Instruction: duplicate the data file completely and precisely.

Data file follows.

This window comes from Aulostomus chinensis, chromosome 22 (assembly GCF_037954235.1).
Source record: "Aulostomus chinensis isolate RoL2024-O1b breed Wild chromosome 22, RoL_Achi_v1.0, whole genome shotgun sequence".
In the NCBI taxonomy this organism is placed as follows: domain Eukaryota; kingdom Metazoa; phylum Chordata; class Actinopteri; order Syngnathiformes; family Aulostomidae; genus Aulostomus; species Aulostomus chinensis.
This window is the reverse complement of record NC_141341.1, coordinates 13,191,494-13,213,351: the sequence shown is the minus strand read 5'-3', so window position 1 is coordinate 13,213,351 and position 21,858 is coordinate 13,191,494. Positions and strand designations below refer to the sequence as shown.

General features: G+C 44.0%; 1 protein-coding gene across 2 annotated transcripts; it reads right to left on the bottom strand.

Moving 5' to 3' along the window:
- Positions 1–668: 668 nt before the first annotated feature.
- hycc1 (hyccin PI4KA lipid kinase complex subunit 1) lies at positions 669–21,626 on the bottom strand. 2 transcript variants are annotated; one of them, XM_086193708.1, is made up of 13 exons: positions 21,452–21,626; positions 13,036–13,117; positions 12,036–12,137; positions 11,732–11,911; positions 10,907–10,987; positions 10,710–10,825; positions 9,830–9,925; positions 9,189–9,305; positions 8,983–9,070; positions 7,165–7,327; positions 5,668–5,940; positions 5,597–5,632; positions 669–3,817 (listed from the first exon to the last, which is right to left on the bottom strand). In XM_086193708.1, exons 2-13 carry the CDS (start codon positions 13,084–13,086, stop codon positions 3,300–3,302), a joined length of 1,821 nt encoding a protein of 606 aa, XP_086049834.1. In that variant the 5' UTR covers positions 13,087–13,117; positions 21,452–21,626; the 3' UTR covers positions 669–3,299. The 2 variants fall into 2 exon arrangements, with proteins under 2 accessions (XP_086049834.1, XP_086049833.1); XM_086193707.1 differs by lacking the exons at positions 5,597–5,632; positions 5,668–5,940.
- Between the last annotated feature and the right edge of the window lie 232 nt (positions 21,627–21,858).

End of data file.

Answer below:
This window comes from Aulostomus chinensis, chromosome 22 (assembly GCF_037954235.1).
Source record: "Aulostomus chinensis isolate RoL2024-O1b breed Wild chromosome 22, RoL_Achi_v1.0, whole genome shotgun sequence".
In the NCBI taxonomy this organism is placed as follows: domain Eukaryota; kingdom Metazoa; phylum Chordata; class Actinopteri; order Syngnathiformes; family Aulostomidae; genus Aulostomus; species Aulostomus chinensis.
This window is the reverse complement of record NC_141341.1, coordinates 13,191,494-13,213,351: the sequence shown is the minus strand read 5'-3', so window position 1 is coordinate 13,213,351 and position 21,858 is coordinate 13,191,494. Positions and strand designations below refer to the sequence as shown.

General features: G+C 44.0%; 1 protein-coding gene across 2 annotated transcripts; it reads right to left on the bottom strand.

Moving 5' to 3' along the window:
- Positions 1–668: 668 nt before the first annotated feature.
- hycc1 (hyccin PI4KA lipid kinase complex subunit 1) lies at positions 669–21,626 on the bottom strand. 2 transcript variants are annotated; one of them, XM_086193708.1, is made up of 13 exons: positions 21,452–21,626; positions 13,036–13,117; positions 12,036–12,137; positions 11,732–11,911; positions 10,907–10,987; positions 10,710–10,825; positions 9,830–9,925; positions 9,189–9,305; positions 8,983–9,070; positions 7,165–7,327; positions 5,668–5,940; positions 5,597–5,632; positions 669–3,817 (listed from the first exon to the last, which is right to left on the bottom strand). In XM_086193708.1, exons 2-13 carry the CDS (start codon positions 13,084–13,086, stop codon positions 3,300–3,302), a joined length of 1,821 nt encoding a protein of 606 aa, XP_086049834.1. In that variant the 5' UTR covers positions 13,087–13,117; positions 21,452–21,626; the 3' UTR covers positions 669–3,299. The 2 variants fall into 2 exon arrangements, with proteins under 2 accessions (XP_086049834.1, XP_086049833.1); XM_086193707.1 differs by lacking the exons at positions 5,597–5,632; positions 5,668–5,940.
- Between the last annotated feature and the right edge of the window lie 232 nt (positions 21,627–21,858).